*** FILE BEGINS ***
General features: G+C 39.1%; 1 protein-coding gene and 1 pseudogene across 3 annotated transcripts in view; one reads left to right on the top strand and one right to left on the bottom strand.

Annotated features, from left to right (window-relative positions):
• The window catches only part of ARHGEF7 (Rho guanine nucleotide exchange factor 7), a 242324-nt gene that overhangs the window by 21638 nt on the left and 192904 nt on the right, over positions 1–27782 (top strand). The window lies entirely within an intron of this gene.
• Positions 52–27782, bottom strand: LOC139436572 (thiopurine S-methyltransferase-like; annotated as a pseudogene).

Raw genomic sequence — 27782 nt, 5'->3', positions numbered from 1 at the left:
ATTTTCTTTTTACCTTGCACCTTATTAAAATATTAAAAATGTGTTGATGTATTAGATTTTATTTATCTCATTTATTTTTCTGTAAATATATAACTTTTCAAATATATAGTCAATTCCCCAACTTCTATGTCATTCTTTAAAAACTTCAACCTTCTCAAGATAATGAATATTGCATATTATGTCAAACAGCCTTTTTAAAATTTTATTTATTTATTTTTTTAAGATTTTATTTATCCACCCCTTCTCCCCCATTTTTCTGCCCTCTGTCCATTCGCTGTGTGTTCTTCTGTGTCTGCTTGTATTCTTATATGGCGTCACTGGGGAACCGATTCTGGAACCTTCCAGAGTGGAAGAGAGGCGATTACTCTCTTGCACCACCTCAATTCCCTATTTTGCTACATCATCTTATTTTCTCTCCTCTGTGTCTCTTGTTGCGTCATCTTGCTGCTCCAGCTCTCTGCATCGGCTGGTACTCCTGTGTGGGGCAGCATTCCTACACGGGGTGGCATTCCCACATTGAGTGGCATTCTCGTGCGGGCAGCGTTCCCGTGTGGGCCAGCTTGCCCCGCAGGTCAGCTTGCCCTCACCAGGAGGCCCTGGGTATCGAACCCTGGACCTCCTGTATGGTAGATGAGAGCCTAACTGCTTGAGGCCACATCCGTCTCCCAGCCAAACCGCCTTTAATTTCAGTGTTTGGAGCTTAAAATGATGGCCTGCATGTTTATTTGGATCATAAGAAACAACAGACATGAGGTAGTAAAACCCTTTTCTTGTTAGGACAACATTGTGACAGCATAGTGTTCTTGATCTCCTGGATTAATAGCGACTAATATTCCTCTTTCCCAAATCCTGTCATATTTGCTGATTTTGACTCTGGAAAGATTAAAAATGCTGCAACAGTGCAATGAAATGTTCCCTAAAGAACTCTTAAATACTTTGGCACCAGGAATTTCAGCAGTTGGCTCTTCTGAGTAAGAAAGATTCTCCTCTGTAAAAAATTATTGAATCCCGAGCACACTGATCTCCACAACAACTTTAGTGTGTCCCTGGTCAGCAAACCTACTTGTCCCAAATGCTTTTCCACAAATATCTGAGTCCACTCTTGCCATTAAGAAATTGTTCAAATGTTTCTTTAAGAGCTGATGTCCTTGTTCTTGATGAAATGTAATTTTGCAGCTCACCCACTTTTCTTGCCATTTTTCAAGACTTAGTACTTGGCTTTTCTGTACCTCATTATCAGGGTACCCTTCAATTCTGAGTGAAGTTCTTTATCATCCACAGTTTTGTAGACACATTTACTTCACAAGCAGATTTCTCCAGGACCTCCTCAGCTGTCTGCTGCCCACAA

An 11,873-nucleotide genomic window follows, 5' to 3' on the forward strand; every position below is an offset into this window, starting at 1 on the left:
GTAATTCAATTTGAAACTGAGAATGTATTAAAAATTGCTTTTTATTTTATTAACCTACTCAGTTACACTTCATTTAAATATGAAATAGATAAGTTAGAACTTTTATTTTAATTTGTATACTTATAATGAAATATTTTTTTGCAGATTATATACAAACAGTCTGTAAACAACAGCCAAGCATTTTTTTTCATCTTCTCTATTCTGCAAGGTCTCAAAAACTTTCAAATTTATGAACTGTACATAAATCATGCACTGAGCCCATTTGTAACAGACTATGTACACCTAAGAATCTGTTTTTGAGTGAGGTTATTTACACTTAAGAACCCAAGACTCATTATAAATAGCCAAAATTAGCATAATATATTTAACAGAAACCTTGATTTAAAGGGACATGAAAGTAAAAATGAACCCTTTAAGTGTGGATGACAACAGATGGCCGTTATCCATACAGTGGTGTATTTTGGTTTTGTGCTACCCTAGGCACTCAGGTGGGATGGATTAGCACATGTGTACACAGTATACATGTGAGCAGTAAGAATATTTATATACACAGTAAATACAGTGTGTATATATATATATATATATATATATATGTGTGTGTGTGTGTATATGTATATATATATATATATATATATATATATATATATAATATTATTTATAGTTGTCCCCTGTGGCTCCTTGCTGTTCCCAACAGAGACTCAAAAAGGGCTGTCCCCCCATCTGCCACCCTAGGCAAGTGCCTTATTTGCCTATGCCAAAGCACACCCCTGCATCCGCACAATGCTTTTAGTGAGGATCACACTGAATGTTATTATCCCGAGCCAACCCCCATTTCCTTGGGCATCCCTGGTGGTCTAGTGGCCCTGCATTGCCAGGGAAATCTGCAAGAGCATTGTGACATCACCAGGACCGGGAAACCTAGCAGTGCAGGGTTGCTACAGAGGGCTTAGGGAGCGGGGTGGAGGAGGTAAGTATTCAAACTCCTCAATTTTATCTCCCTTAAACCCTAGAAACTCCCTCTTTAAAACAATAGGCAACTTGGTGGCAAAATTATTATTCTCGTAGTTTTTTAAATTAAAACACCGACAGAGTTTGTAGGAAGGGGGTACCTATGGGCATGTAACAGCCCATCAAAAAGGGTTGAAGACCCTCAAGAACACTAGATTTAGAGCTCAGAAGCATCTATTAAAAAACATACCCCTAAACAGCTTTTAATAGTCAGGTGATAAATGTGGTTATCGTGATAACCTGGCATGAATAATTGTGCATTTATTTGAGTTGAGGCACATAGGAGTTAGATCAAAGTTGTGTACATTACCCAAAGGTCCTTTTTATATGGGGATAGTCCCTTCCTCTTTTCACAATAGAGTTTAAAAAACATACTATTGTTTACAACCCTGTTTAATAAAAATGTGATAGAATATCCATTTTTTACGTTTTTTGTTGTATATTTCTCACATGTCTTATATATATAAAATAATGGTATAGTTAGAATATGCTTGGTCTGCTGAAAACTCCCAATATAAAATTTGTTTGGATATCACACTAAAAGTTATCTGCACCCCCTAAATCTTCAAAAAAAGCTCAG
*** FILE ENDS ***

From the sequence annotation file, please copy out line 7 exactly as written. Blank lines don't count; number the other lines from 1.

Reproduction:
An 11,873-nucleotide genomic window follows, 5' to 3' on the forward strand; every position below is an offset into this window, starting at 1 on the left: